Eurypterids
Specimen of the Month
Samuel J. Ciurca, Jr., Rochester, New York        by  Eurypterids.net
FEBRUARY 2010
Eurypterid Biostratigraphy
Eastern U. S. and Ontario, Canada
Zonation based on stratigraphic distribution of characteristic Silurian and
Devonian eurypterids.
A. Rhinocarcinosoma (see note below), B, C. Hughmilleria socialis, Eurypterus
pittsfordensis
(respectively), D. Waeringopterus, E. Eurypterus remipes, F. Eurypterus
lacustris
, G. Erieopterus microphthalmus.
Modified from Ciurca, page D19,  EURYPTERID BIOFACIES OF THE
SILURIAN-DEVONIAN EVAPORITE SEQUENCE: NIAGARA PENINSULA, ONTARIO,
CANADA AND NEW YORK  in New York State Geological Association 62nd Annual
Meeting September, 1990 (Field Trip Guidebook Western New York and Ontario,
Fredonia State University College.
NOTE: In the chart above, Rhinocarcinosoma should be directed much lower in the
stratigraphic section as it is only known from the Illion-Sconondoa Members of the
Lockport Group in central-eastern New York.
Rhinocarcinosoma vaningeni (reconstruction), New
York and Pennsylvania. See Clarke & Ruedemann
(1912) THE EURYPTERIDA OF NEW YORK for an
interesting description of this bizarre eurypterid.
This chart does not show all of the
eurypterid horizons known, only those
in which species have been described.
Within the Salina Group, there are
additional horizons with distinctive
eurypterid occurrences - unfortunately,
these have not been studied in enough
detail to date.
Within the very thick Lockport Group,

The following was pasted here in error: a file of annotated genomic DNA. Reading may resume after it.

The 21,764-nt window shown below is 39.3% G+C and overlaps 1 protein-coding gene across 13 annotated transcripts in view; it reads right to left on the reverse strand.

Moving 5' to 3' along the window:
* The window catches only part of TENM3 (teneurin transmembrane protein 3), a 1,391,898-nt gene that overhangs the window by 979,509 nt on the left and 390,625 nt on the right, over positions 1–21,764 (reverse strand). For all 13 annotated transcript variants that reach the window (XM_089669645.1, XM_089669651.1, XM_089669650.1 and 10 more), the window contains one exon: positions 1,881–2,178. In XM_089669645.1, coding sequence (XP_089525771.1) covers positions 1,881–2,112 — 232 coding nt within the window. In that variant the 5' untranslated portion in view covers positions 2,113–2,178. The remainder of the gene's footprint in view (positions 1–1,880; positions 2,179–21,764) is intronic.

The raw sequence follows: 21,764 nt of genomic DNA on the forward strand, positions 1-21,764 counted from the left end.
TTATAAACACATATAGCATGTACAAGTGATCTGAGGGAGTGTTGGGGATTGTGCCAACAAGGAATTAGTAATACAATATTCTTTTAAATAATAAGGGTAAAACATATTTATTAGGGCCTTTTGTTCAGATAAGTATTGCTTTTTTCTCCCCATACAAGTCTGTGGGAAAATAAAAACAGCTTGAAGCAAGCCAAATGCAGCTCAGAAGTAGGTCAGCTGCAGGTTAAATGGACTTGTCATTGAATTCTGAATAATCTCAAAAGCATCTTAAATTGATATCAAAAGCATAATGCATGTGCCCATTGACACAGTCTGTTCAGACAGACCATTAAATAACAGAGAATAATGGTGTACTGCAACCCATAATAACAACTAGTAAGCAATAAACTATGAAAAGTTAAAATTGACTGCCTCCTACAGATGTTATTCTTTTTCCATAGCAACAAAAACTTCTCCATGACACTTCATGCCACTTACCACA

consisting mostly of massive dolostone
(some highly quartzose), little is known
except for occasional finds of pieces of
eurypterid material. In Western New
York, the eurypterid horizons are all
within the uppermost beds. The genus
Eurypterus appears in uppermost beds
at Rochester (perhaps
E. pittsford-
ensis
). An unknown carcinosomatid
occurs above Niagara Falls associated
with large stromatolites (the specimen
is in the Peabody Museum of Natural
History at Yale University).
In Ontario, Canada, beds within the
Lockport-Guelph are slowly yielding
additional eurypterid faunas. Perhaps
one of the rarest is
Tylopterella (see
Clarke & Ruedemann, 1912, for an
early description based on an almost
complete individual). Based upon its
construction, I wonder if
Tylopterella
was actually a reef-dweller (coral and
stromatoporoid).
After almost 200 years since the dis-
covery of the first eurypterid, there are
still many new horizons within Ontario,
Canada and the Appalachian Basin to
be described (especially Pennsylvania).
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